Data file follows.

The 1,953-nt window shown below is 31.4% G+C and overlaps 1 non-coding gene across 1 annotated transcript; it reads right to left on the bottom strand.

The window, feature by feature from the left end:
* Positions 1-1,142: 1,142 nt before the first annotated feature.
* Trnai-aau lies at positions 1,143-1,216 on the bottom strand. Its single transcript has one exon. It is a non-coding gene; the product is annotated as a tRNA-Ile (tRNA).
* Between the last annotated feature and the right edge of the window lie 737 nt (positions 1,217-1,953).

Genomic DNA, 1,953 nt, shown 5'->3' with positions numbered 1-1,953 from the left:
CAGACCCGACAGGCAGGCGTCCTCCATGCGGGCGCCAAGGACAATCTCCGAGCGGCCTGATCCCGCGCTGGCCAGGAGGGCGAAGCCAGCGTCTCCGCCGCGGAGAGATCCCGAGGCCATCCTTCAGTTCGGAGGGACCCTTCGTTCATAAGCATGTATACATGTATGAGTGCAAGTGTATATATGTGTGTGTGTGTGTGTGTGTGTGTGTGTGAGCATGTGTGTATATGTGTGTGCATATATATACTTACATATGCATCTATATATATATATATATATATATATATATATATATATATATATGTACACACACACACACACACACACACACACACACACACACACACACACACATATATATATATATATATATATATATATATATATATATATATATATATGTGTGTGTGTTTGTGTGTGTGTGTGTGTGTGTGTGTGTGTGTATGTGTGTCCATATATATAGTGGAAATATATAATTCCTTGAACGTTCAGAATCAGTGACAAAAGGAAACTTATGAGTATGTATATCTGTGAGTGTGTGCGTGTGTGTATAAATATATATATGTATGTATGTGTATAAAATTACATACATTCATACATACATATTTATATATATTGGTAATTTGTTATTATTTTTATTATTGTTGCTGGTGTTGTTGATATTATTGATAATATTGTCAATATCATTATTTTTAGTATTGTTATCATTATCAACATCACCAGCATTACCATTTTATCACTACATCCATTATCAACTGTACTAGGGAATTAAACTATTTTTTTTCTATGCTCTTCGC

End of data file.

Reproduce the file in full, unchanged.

The 1,953-nt window shown below is 31.4% G+C and overlaps 1 non-coding gene across 1 annotated transcript; it reads right to left on the bottom strand.

The window, feature by feature from the left end:
* Positions 1-1,142: 1,142 nt before the first annotated feature.
* Trnai-aau lies at positions 1,143-1,216 on the bottom strand. Its single transcript has one exon. It is a non-coding gene; the product is annotated as a tRNA-Ile (tRNA).
* Between the last annotated feature and the right edge of the window lie 737 nt (positions 1,217-1,953).

Genomic DNA, 1,953 nt, shown 5'->3' with positions numbered 1-1,953 from the left:
CAGACCCGACAGGCAGGCGTCCTCCATGCGGGCGCCAAGGACAATCTCCGAGCGGCCTGATCCCGCGCTGGCCAGGAGGGCGAAGCCAGCGTCTCCGCCGCGGAGAGATCCCGAGGCCATCCTTCAGTTCGGAGGGACCCTTCGTTCATAAGCATGTATACATGTATGAGTGCAAGTGTATATATGTGTGTGTGTGTGTGTGTGTGTGTGTGTGAGCATGTGTGTATATGTGTGTGCATATATATACTTACATATGCATCTATATATATATATATATATATATATATATATATATATATATATGTACACACACACACACACACACACACACACACACACACACACACACACACATATATATATATATATATATATATATATATATATATATATATATATATGTGTGTGTGTTTGTGTGTGTGTGTGTGTGTGTGTGTGTGTGTATGTGTGTCCATATATATAGTGGAAATATATAATTCCTTGAACGTTCAGAATCAGTGACAAAAGGAAACTTATGAGTATGTATATCTGTGAGTGTGTGCGTGTGTGTATAAATATATATATGTATGTATGTGTATAAAATTACATACATTCATACATACATATTTATATATATTGGTAATTTGTTATTATTTTTATTATTGTTGCTGGTGTTGTTGATATTATTGATAATATTGTCAATATCATTATTTTTAGTATTGTTATCATTATCAACATCACCAGCATTACCATTTTATCACTACATCCATTATCAACTGTACTAGGGAATTAAACTATTTTTTTTCTATGCTCTTCGC